Kazakhs are fond of music and are good at singing and dancing. Two famous Kazakh proverb go: “Songs and horses are the two wings of the Kazakh people” and “The sound of songs accompanies you from the cradle to the tomb.” The “Dombra” is their favorite instrument (See Below). The Aken playing and singing festival is held every summer on the open steppe pasture. It features poems and arts as well as music and dance. Folk music instruments of the Kazakhs are classified by some into stringed instruments, skin instruments and breath instruments. [Source: Liu Jun, Museum of Nationalities, Central University for Nationalities, kepu.net.cn ~]
Kazakh music and dance has many unique features but also has many things in common with the music and dance of Mongolia and Central Asia. For Kazakhs the summer has traditionally been the best time for merry-making. They often sing and dance during summer nights on the pastures. Their music and dance is not only enjoyed by Kazakhs, it is enjoyed by Chinese and other ethnic groups.[Source: Chinatravel.com chinatravel.com \=/]
Kazakh music is inextricably linked with its storytelling traditions and improvisational poetry ( See Literature). Songs and poems have have traditionally been sung in verse to the accompaniment of the dombra. The 19th century musician Kurmanghazy is Kazakhstan’s best known composer. Western classical music took root in the 20th century. The first musical performance was held in 1934 and the Kazakh State Philharmonic was launched in 1935. In 1937 the Abai State Academic Theater of opera and ballet was founded. Other Kazakhs that have made a name for themselves in Western music include the conductor Alan Buribaev and the violinist Aiman Musajojaeva.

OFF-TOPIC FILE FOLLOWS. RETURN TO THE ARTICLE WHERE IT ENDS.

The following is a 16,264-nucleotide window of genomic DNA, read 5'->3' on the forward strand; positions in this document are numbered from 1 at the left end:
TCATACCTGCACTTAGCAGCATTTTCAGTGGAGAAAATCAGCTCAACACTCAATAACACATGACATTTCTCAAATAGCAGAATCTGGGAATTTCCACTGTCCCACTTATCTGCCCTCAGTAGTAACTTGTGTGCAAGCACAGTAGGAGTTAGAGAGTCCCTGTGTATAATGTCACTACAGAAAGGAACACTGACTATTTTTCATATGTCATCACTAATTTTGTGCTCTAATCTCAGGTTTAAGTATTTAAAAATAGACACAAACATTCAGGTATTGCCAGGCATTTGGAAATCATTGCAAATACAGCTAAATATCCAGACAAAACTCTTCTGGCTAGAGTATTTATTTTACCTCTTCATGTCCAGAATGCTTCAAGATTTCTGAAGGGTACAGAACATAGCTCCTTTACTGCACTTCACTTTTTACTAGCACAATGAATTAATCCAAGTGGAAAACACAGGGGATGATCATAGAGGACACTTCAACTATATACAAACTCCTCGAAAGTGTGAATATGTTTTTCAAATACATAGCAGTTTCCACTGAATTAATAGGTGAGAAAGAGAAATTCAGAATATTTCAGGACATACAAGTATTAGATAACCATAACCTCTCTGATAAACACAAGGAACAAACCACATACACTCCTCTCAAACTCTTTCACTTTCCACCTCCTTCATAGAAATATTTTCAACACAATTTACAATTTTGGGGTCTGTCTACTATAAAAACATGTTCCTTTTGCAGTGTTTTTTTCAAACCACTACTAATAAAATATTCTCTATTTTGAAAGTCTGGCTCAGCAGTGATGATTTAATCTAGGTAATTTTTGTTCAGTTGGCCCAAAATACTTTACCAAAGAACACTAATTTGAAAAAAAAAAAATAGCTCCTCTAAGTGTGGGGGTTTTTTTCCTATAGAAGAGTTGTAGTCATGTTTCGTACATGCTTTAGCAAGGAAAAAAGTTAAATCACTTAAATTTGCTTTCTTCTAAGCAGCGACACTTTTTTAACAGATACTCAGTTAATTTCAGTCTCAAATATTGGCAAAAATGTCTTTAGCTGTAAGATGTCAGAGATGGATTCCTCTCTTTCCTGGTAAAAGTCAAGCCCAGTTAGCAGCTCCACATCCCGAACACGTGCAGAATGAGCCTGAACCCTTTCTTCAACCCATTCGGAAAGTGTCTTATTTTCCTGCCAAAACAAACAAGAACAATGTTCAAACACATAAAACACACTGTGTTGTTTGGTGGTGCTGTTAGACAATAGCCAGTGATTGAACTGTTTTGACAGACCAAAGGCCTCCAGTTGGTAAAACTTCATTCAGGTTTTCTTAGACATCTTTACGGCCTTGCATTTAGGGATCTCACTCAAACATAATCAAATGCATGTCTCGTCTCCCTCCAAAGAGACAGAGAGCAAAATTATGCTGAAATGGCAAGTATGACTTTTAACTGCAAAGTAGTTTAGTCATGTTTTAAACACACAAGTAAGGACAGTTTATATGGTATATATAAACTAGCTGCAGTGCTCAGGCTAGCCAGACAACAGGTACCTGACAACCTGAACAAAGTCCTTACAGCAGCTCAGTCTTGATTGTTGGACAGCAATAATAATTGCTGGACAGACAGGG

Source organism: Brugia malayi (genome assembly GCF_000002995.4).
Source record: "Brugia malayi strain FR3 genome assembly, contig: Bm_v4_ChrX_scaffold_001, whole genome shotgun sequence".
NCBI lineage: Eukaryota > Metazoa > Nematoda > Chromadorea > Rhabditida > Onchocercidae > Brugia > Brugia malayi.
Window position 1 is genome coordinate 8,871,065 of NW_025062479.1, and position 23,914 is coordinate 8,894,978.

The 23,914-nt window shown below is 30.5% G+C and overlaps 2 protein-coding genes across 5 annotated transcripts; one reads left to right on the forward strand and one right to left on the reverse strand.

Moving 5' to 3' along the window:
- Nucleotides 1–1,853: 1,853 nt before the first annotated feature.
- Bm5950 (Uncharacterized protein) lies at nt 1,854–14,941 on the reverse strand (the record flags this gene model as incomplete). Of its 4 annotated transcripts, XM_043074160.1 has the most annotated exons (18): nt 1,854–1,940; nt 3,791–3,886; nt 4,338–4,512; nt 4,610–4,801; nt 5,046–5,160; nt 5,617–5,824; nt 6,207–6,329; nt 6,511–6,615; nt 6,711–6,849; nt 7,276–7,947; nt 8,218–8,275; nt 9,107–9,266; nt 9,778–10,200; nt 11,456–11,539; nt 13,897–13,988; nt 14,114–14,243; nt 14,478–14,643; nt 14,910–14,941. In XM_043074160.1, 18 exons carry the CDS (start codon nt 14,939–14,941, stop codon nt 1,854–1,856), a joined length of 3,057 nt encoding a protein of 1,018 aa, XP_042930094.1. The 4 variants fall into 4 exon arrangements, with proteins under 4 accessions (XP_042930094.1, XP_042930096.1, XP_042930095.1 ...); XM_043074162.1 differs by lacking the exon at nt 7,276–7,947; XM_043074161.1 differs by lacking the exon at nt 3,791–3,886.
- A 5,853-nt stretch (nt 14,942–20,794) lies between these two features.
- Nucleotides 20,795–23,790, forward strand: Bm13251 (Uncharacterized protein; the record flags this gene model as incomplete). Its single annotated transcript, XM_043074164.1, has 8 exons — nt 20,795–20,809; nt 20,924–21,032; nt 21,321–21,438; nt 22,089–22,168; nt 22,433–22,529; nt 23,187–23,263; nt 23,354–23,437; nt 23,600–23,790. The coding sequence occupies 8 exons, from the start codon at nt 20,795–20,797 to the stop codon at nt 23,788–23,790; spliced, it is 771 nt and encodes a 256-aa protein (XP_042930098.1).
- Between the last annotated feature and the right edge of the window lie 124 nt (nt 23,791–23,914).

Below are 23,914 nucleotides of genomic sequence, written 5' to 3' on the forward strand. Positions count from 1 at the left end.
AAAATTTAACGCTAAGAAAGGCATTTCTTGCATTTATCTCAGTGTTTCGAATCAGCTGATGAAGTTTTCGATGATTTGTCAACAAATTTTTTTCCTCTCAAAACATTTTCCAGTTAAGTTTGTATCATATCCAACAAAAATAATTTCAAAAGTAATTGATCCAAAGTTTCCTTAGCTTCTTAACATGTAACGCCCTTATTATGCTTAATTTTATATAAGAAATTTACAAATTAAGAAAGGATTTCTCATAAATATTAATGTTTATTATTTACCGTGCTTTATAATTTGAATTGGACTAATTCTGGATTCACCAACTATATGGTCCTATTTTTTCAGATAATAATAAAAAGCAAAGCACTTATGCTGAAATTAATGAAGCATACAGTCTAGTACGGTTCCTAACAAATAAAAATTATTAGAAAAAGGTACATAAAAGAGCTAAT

According to the Kazakhstan government: “At the present stage of development in Kazakhstan formed a branched structure of musical culture. Here everyone can find something that he likes. Along with performance and composer creation in European styles, the country continues to develop traditional forms of music making as well as massive rock music and pop music, jazz. Religious and folk music includes folklore and oral traditions of peoples living in Kazakhstan – the Uighurs, Koreans, Germans, Dungan , Russian, Tatar. Among well the collectives are the State Symphony Orchestra, the Kazakh folk instruments. Kurmangazy, choir, folk dance ensemble, State Quartet, pop ensembles, brass and jazz bands. Kazakhstan is also home to many outstanding performers of classical music worldwide: E. Serkebaeva, B. Tulegenova, G. Esimova, A. Dnishev, G. Kadyrbekov, J. Aubakirova, A Musakhodzhaeva and the cradle of stars uzykalnoy Kazakh diaspora abroad – M. Bisengalieva, E. Kurmangaliev sisters Nakipbekovyh. [Source: VisitKazakhstan.kz, Official tourism website of Kazakhstan]
“Music schools and institutions include the K. Baiseitova and A. Zhubanov, Almaty State Conservatory, Kurmangazy, National Academy of Music in Astana, the State Opera and Ballet. Abay Kazakh State Philharmonic, Djambula Kazakhconcert, Institute of Literature and Art. M. Auezov and other musical and educational, scientific and cultural institutions. Every year, people of Kazakhstan gathers talented youth at the festival “Days of New Music”, “Zhiger”, “Altyn Alma”, International contest “Voice of Asia”, and folk musicians – at the International festival of traditional music.
Kazakh Musical Instruments
Kazakh folk music instruments are classified by some into stringed instruments, skin instruments and breath instruments. They include the kobyz (a rudimentary two-stringed fiddle which is said to by some to have been the world’s first bower instrument), zhetigen ( a 7-string instrument with a rectangular sound box), sybyzgy (a pan-pipe like instruments made of two reed or wood flutes tied together), dabyl, dauylpaz (hand drums) and Jew’s harp-like instrument.